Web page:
Blocks, Rocks, Cardboard, Dirt, and the Human Mind.

Art is the academia of early childhood. I don’t mean just finger painting or doing a step by step craft- I mean c r e a t i n g. This is why in her book ‘The Design of Childhood,’ Alexandra Lange mentions some of the most beloved childhood tools- the tools that transcend time, geography, and the nature of caste and class throughout the world.

Blocks, Rocks, Cardboard, and Dirt.


Antoinette Portis wrote a book entitled, ‘Not a Box,’ where we are reminded that in both design and context- our longest serving toys have no baked in narrative. However, even though we have been immersed with the knowledge that children need to c r e a t e to learn, much of our modern day toys are basked in narratives and specifics for use. In other words they shut down creativity and in turn they dim focus, motivation, self-confidence and learning.

Luckily for us after purchasing all those “two second interest toys” this holiday season we have been left with an abundance of tools for our little people to create with.


Here is a little look book of inspiration for getting our little people the tools they need to c r e a t e.


Box used to hold fresh Pears. At first Nancy used it like a puzzle trying to fit animals in the right spot. It’s new so I’m curious to see what else she can turn it into.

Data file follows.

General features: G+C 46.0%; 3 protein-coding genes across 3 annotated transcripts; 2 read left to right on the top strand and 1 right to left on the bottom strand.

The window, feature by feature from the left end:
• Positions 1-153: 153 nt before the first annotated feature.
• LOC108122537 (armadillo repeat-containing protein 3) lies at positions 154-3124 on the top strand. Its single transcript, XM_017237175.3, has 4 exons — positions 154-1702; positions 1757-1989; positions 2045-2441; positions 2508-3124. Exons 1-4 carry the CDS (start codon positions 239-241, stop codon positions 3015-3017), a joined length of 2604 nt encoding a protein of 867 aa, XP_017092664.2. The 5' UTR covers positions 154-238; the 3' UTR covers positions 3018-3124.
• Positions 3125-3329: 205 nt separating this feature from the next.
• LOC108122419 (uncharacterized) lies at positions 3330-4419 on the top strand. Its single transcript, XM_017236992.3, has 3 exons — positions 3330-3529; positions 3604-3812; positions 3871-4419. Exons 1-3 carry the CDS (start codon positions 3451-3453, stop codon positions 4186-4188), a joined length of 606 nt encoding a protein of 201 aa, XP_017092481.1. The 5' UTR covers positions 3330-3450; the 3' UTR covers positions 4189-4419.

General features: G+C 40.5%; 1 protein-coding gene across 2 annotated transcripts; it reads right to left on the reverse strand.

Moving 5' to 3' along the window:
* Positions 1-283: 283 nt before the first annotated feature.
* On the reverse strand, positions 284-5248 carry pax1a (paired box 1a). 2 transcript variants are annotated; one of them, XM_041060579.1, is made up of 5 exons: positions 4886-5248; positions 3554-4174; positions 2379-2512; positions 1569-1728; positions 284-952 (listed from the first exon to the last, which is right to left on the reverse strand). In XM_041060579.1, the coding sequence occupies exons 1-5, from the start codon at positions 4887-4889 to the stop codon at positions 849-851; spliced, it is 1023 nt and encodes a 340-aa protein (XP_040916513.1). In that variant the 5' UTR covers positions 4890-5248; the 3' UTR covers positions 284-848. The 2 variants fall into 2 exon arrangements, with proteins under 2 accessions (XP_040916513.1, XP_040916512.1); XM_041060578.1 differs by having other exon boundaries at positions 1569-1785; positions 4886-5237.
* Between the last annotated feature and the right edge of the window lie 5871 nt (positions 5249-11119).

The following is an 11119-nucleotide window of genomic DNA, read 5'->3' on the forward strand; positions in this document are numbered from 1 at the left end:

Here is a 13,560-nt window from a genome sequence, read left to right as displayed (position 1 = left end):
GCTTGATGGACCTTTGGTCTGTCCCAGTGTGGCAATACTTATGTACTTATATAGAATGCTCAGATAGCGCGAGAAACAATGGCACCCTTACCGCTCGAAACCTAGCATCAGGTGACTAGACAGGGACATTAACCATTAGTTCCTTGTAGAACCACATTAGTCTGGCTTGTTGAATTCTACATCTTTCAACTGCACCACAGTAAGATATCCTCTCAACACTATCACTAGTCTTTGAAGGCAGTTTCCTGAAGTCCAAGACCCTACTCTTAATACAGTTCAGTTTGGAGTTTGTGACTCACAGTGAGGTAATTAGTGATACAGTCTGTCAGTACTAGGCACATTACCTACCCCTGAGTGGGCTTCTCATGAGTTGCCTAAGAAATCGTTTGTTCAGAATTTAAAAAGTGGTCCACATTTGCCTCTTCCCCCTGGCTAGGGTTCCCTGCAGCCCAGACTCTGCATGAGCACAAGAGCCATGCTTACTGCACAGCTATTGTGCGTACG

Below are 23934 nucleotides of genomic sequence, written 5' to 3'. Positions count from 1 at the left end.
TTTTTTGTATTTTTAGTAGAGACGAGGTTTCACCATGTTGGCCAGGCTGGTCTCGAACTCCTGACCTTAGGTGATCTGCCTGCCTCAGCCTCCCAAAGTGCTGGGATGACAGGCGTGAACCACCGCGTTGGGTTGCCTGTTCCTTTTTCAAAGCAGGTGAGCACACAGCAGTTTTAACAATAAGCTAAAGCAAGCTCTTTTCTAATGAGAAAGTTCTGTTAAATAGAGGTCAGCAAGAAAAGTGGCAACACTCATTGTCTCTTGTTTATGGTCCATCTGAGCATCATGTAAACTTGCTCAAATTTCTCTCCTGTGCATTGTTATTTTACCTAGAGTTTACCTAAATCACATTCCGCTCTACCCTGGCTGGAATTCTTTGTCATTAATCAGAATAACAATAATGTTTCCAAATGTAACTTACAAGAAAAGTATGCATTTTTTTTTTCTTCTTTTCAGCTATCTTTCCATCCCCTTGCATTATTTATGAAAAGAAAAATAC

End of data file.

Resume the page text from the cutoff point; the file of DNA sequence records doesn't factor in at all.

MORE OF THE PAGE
The tree is made from Amazon packaging paper.
This became a bus, dump truck, airplane, car, motor home, and reading nook.
I obviously have fun too 😉
This was just fun to paint in every way.
It also became Daniel Tigers Neighborhood for a while.
This package slip, filled with letters, lines, numbers and design ended up in Nancy’s science box.
Cut these into sponges for pouring work and then we ended up cutting them into small squares that Nancy stacked with.
I put cut up cardboard in Nancy’s art desk for whatever she wants.

When looking at your trash it’s not imperative you know “what it could become.” However, over time, your mind will begin jumping at ideas. This is also true for children. Tinkering with things that don’t have a presented narrative builds and strengthens our creativity and that’s the special place where learning and growing happens at every age.

With sincerity and love,

April!

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